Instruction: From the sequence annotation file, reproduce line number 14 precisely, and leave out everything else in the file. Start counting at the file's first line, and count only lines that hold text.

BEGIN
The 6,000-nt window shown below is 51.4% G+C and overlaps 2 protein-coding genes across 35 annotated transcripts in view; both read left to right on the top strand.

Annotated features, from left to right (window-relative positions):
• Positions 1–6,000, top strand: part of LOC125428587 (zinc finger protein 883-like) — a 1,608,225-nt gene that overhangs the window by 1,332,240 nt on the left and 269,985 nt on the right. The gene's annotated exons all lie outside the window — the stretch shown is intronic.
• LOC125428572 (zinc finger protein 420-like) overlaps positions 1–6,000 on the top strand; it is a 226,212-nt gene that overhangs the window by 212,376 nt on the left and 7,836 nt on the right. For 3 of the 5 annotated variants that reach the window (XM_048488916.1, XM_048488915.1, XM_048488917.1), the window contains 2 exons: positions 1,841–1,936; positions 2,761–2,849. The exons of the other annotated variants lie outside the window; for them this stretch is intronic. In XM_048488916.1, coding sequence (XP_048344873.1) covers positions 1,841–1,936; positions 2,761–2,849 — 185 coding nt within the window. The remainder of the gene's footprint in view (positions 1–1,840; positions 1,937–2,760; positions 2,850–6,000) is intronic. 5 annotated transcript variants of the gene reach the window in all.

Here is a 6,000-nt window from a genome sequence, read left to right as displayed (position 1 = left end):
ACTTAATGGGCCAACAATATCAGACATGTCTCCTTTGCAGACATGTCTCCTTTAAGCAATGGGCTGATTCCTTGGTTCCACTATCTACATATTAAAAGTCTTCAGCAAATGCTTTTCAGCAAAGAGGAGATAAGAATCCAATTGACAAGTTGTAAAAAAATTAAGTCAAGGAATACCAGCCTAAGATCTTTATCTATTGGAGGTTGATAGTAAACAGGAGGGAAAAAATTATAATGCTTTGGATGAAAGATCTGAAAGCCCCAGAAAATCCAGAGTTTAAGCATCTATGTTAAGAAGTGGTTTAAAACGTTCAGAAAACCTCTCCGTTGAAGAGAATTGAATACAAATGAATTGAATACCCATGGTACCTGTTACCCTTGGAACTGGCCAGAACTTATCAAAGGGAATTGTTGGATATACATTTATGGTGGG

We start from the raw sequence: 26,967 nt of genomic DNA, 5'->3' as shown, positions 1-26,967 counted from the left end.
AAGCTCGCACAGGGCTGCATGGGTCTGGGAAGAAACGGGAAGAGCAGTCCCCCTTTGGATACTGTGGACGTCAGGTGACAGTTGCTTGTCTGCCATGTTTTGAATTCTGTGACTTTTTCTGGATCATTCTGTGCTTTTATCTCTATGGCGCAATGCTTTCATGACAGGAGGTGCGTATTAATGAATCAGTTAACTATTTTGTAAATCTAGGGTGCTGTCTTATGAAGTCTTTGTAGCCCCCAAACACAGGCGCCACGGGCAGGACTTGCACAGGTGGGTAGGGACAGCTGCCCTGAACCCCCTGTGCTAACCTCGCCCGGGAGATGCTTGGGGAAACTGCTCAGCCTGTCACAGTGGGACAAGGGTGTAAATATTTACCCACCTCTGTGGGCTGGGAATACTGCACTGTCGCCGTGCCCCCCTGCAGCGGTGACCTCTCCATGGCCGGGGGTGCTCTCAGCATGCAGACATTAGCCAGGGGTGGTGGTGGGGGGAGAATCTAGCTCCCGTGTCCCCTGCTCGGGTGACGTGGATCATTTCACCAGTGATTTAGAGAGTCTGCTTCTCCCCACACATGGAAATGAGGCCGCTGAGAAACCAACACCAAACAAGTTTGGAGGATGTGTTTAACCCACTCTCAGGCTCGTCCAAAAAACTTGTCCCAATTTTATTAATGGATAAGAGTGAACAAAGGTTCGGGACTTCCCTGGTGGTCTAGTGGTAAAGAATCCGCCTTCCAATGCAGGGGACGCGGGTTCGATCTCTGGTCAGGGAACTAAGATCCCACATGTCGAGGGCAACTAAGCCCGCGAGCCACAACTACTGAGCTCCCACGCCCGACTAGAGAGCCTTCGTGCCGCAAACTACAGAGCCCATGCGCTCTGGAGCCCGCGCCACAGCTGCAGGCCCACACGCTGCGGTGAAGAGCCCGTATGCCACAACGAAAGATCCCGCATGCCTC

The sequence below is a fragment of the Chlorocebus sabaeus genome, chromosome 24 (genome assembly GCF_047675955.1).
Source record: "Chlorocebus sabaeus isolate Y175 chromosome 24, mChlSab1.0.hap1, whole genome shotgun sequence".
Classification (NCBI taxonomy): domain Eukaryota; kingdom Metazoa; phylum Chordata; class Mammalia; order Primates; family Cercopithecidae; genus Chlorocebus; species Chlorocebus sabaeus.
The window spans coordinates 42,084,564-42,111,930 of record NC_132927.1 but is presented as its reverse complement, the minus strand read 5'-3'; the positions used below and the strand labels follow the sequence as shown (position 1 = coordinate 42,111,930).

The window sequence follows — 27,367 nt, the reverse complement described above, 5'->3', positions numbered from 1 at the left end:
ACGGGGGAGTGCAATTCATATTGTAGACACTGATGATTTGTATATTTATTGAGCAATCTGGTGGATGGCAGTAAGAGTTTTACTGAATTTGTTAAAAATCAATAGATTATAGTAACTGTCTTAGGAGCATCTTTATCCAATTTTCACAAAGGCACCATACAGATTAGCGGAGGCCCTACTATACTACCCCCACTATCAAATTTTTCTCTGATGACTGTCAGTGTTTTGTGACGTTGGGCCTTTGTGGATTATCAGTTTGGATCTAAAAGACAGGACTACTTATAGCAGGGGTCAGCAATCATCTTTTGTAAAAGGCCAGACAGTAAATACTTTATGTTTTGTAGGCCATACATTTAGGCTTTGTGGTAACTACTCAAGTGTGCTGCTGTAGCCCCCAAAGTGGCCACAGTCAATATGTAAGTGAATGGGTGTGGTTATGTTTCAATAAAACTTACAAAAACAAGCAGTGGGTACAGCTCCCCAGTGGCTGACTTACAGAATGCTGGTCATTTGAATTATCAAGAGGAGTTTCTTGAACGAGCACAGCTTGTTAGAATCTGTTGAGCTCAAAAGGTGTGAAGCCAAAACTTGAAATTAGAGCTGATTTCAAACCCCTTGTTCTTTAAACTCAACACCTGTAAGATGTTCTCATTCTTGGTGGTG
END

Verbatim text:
ACGGGGGAGTGCAATTCATATTGTAGACACTGATGATTTGTATATTTATTGAGCAATCTGGTGGATGGCAGTAAGAGTTTTACTGAATTTGTTAAAAATCAATAGATTATAGTAACTGTCTTAGGAGCATCTTTATCCAATTTTCACAAAGGCACCATACAGATTAGCGGAGGCCCTACTATACTACCCCCACTATCAAATTTTTCTCTGATGACTGTCAGTGTTTTGTGACGTTGGGCCTTTGTGGATTATCAGTTTGGATCTAAAAGACAGGACTACTTATAGCAGGGGTCAGCAATCATCTTTTGTAAAAGGCCAGACAGTAAATACTTTATGTTTTGTAGGCCATACATTTAGGCTTTGTGGTAACTACTCAAGTGTGCTGCTGTAGCCCCCAAAGTGGCCACAGTCAATATGTAAGTGAATGGGTGTGGTTATGTTTCAATAAAACTTACAAAAACAAGCAGTGGGTACAGCTCCCCAGTGGCTGACTTACAGAATGCTGGTCATTTGAATTATCAAGAGGAGTTTCTTGAACGAGCACAGCTTGTTAGAATCTGTTGAGCTCAAAAGGTGTGAAGCCAAAACTTGAAATTAGAGCTGATTTCAAACCCCTTGTTCTTTAAACTCAACACCTGTAAGATGTTCTCATTCTTGGTGGTG